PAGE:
City's new home sales continue to fall

Volume falls below the 100,000-square-meter threshold for another week, according to the latest market data.

Weekly sales of new homes fell below the 100,000-square-meter threshold again in Shanghai as weakness extended for another week, according to the latest market data.

The area of new residential properties sold, excluding government-subsidized affordable housing, dropped 11.8 percent from a week earlier to 88,000 square meters during the seven days to Sunday, Shanghai Centaline Property Consultants Co said in a report released on Monday.

"Only the Pudong New Area managed to register more than 10,000 square meters of sales while several downtown districts suffered zero sales again as momentum among buyers continued to fall," said Lu Wenxi, Centaline's senior research manager. "Average prices, meanwhile, continued to go north amid comparatively robust sales in the medium to high-end segment."

Pudong recorded transactions of around 17,000 square meters, a week-on-week decrease of 26.1 percent. It was most closely trailed by the Nanhui area and Qingpu District, where 9,206 square meters and 8,381 square meters of new houses were sold, respectively. Zero sales continued to plague downtown Changning and former Luwan districts, according to Centaline data.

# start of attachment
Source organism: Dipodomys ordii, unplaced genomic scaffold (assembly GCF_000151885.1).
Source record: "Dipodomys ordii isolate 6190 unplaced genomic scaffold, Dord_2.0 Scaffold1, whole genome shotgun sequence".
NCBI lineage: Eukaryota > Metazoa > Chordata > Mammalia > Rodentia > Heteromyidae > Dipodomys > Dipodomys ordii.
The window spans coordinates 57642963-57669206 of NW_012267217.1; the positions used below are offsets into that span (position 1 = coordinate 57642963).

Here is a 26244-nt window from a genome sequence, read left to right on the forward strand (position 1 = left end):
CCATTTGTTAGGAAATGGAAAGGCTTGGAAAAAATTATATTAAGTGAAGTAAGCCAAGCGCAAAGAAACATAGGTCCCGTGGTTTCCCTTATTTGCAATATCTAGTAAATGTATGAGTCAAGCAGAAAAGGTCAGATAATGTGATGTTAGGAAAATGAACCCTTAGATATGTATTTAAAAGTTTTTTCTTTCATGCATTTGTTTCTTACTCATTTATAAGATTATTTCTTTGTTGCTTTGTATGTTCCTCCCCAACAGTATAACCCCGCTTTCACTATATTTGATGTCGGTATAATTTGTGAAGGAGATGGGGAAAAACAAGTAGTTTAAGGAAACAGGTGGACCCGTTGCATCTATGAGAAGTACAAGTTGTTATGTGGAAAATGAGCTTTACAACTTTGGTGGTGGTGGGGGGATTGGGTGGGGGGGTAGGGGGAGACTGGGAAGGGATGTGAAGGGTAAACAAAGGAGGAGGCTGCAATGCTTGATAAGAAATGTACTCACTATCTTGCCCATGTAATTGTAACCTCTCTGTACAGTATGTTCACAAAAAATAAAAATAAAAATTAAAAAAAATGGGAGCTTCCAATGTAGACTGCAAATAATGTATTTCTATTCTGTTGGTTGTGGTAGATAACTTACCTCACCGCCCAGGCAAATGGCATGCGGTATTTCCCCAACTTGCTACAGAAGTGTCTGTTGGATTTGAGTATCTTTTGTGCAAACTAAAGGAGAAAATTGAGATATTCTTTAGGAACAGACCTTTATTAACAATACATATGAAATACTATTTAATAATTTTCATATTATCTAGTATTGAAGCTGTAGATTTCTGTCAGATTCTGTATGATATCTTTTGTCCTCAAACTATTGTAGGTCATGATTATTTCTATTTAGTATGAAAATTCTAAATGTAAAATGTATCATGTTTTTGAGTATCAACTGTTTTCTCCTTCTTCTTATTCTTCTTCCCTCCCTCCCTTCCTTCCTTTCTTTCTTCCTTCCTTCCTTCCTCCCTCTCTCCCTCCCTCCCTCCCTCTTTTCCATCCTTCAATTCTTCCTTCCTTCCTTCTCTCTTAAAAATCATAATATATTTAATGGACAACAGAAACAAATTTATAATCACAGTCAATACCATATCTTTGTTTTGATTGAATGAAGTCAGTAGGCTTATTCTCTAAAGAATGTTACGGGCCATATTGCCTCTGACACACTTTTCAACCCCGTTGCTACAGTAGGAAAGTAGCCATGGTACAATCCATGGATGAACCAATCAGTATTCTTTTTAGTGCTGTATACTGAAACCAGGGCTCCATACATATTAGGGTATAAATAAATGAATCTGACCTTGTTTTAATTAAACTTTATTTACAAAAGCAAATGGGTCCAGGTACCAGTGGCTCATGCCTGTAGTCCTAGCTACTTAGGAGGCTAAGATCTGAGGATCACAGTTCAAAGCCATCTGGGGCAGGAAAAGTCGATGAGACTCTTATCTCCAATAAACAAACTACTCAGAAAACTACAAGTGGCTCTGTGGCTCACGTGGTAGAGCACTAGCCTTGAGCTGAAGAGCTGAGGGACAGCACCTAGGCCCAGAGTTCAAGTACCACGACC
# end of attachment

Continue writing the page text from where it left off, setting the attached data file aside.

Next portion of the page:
The average price of a new home further advanced 6 percent from a week earlier to 66,342 yuan (US$9,619) per square meter.

A luxury project in Pudong emerged as the most popular development after selling 7,638 square meters, or 35 units, of new homes for an average 118,769 yuan per square meter.

Among the top 10 list, four projects cost more than 80,000 yuan per square meter on average, while four asked for less than 40,000 yuan per square meter, Centaline data showed.

On the supply side, three developments, or 111,000 square meters of new homes in total, were released to the market, a surge of 262 percent from the previous seven-day session.

Despite the increase in supply, the market will most likely continue to be subdued through the end of the year, Centaline forecast.


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